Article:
All morning we cruised the Rhine River. Since leaving Budapest the upper deck (the sun deck) has been closed due to the low lock clearance and the low bridges but now the Rhine runs wider and has much more clearance. The captain has a smile on his face. I am sure the responsibility of bringing this ship ($$$$) and all his passengers safely through the waters that we have just traveled is huge. Now we arrive at the town of Rudesheim. We are told that there are 10,000 citizens, 5,000 living in the town and another 5,000 in the surrounding areas, and have 2.5 million visitors a year. Now my question would be…if you have 2.5 million guests a year (which we find VERY hard to believe) why would you have nothing, no signs, no placket, no directions, nothing, in English? What percentage of those guests speak and read only German?
High above the town is the Niederwald Monument. We are given tickets to a gondola ride which was built in 1954 and still uses the same cars. It will take us to the top where our guide will explain what we are looking at.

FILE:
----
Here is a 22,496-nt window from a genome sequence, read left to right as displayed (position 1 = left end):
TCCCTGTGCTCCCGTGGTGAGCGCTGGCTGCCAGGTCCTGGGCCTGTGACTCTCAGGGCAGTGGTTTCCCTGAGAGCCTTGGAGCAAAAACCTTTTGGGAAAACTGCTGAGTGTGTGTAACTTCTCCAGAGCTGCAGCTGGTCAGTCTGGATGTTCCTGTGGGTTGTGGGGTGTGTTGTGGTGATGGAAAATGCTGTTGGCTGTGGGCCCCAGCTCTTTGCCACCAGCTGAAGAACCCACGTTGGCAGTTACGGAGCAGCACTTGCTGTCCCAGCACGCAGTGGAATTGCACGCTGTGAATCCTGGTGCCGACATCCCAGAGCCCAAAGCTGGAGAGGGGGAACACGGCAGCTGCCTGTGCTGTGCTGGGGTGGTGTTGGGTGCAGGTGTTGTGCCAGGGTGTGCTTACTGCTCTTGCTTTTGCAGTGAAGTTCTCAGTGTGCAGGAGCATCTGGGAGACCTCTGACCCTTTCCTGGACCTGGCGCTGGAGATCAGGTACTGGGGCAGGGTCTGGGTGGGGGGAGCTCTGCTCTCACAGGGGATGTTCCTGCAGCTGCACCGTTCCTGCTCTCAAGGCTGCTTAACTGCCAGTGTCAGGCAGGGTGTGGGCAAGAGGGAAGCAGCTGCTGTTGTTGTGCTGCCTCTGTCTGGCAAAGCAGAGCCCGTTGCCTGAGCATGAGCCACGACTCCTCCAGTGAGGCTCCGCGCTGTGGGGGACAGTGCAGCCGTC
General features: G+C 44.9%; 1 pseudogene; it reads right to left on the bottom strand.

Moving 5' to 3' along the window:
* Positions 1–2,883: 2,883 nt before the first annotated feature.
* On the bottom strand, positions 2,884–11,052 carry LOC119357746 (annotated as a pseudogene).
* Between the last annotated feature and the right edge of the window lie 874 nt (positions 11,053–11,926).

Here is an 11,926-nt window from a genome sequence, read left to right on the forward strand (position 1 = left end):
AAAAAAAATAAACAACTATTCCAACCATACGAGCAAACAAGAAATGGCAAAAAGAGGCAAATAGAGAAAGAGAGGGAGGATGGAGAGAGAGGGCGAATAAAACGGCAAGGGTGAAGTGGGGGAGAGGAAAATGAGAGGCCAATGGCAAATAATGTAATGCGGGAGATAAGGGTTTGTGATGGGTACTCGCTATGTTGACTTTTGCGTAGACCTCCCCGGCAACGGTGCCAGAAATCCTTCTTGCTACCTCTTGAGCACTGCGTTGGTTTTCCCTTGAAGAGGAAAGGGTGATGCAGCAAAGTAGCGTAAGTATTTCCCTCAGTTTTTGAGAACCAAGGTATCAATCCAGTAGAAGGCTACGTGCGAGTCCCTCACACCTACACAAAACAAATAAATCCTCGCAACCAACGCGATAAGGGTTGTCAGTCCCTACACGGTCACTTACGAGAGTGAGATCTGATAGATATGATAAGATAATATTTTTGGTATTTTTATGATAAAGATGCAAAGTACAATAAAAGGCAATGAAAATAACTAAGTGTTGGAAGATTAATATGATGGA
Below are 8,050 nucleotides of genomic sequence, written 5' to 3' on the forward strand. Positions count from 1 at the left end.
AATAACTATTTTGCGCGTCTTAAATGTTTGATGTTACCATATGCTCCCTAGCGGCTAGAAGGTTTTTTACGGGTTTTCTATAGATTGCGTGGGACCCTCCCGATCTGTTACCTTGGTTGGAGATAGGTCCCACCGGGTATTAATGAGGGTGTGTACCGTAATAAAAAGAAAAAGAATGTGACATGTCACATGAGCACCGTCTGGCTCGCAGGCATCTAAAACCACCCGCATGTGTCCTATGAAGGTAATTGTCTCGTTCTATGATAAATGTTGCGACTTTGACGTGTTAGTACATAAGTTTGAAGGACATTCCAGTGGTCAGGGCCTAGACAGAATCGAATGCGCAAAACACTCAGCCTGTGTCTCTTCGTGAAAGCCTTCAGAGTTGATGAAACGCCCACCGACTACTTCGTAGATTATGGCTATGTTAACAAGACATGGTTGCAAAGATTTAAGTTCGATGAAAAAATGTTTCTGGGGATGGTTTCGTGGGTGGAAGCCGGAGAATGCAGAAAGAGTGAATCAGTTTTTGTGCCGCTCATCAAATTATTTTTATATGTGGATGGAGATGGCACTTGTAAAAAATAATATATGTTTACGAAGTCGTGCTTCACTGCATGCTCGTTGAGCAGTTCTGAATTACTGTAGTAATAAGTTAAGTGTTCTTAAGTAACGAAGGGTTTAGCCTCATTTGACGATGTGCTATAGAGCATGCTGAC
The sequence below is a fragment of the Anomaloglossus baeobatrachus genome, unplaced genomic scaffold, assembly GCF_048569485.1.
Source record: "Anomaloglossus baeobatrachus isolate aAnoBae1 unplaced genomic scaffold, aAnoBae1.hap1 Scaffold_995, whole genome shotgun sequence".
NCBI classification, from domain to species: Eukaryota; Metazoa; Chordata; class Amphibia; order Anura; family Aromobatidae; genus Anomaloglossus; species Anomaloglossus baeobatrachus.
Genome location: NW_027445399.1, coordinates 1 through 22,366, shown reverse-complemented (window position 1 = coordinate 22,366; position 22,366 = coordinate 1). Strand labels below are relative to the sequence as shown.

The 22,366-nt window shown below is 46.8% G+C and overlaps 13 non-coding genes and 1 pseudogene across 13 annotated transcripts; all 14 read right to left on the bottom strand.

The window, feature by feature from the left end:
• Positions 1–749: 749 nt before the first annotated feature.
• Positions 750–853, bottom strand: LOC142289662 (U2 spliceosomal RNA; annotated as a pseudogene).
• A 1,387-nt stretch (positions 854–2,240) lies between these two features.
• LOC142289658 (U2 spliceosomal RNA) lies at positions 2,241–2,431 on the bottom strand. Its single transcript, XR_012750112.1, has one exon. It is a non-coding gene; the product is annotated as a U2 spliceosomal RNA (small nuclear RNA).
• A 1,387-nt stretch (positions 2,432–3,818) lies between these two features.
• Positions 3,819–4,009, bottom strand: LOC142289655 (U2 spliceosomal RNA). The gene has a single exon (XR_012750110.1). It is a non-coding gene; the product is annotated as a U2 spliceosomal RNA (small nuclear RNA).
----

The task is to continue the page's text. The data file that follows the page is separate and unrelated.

The surprising thing about this monument is the sheer size. It is hard to imagine how big it is until we are told that the smallest figures (all 133 of them) are actually life sized as well as the horse that is depicted. The views are phenomenal.
While we are riding in the gondola we saw people walking these wide, winding roads through the grape fields. The sun is shining and we are not in any hurry as our ship will stay in port here overnight. How about a leisurely stroll back to the ship? Our guide directed us to these steep uneven stairs but tells us once we get beyond a distant restaurant that we will hook up to the gradual path. We get beyond the restaurant but now have have entered into “the land of no return” since it would be nearly impossible to retrace our steps up again. There is s sign but it is in German, so we keep going down on the path we have started. It’s a drainage ditch, it’s a broken brick overgrown with grasses path. It is everything but a wide leisurely path. Our legs are shaking by the time we reach town again. We have time to get back to the ship, have dinner and head out for another tour, this time to Siegfried’s Mechanical Music Cabinet.
The current owner is the son of the original owner and collector Siegfried Wendel. Our cruise director, Sebastian LeRoy, worked in this shop in 2001-2002. There are almost 350 mechanical instruments spanning 3 centuries big and small and all ornate. Cabinets are opened and inside is exposed music instruments that all orchestrate together to produce every type of music.